Precious – Movie 2009

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Last night I watched Precious, the movie based on Sapphire’s novel entitled Push.  If you want to know more about what I thought of the book, check out my book review.  I won’t tell you too much about the plot, but comment more on how the movie compares to the book.  As stated in my book review, this is a difficult story to digest.  It’s very raw–the language, the subject matter, and the delivery. I was somewhat scared to see the film version, fearing that seeing the visual representation of this story would be too intense to stomach.

The first thing that needs addressing is how they handled Precious being sexually assaulted by her dad.  This could have been truly terrifying to see on the screen.  I like that they chose to film it the way they did, with just a few clips of related imagery and then quickly breaking away to Precious’ daydream (which is how she coped).  The assault didn’t get too much screen time (certainly not nearly as much coverage as it did in the book) which helps to cement the idea that this story is really about who Precious is as a person.  She isn’t defined by what happens to and around her.

Which brings us to the actress who played Precious, Gabourey Sidibe.  This young woman did an amazing job playing a very difficult role.  I was convinced that she was Precious.  The range of emotions and situations her role encompassed was rather staggering.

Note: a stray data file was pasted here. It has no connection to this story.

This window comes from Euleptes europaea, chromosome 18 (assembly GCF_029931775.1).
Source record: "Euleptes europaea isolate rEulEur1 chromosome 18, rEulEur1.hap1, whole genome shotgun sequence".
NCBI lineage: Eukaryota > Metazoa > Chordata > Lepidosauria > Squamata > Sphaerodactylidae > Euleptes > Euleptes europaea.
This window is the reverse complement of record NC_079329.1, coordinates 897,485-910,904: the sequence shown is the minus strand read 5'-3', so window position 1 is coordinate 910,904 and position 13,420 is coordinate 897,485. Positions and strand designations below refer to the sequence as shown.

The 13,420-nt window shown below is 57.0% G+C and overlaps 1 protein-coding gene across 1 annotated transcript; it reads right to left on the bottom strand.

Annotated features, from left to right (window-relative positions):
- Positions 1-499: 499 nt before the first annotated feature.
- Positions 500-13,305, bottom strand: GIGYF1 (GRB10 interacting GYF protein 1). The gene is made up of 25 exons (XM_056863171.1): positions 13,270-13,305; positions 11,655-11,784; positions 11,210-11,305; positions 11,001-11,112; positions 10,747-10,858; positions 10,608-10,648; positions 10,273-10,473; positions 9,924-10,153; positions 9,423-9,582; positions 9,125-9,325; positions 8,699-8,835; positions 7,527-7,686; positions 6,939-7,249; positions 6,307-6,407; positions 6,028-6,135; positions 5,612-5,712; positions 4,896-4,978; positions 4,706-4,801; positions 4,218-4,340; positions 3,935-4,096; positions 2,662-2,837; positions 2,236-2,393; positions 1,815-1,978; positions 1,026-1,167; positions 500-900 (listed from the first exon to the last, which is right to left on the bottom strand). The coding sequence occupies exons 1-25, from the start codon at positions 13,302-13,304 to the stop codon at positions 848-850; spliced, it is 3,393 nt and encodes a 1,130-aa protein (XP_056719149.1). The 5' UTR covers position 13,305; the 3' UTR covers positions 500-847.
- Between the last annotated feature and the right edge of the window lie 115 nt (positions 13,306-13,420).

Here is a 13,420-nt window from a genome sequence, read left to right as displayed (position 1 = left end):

Precious’ mother was a truly despicable character, and I’m blown away by how masterfully Mo’Nique acted out her part.  In particular, I was surprised by her breakdown at the end in front of the social worker.  It helped me to understand her character better, though it still didn’t make me like her any better.  (This was also one of the worst, as in most uncomfortable, scenes I’ve ever had to watch in a movie.  I’m glad that they kept her mother’s sexual assault out of the limelight for almost all of the movie.  It was just too much to handle, I felt.)  As a side note, the overly heartfelt and apologetic confession/apology of her mother’s was mostly fabricated for the movie.  Precious never got any such heartfelt apology in the book that would help her gain some closure.  They also prematurely returned Mongo to her, but let’s not split hairs.

There was a bit of free license taken with the movie, but I don’t think any of it materially detracted from the story.  You will still get the same raw, intense story that you find in the book.

I would highly suggest that you watch the interviews with Sapphire and the movie’s director in the bonus features to learn more about how this story came to be.  It is eye-opening.

Because of the intense and awful things contained in this story, I recommend Precious to adults.  Be forewarned–you will be uncomfortable!

Possible Objections:

  • A lot of bad language
  • Violence
  • Sexual assault of a child

Rated: R

Rating: 3 1/2 Stars

Until next time…





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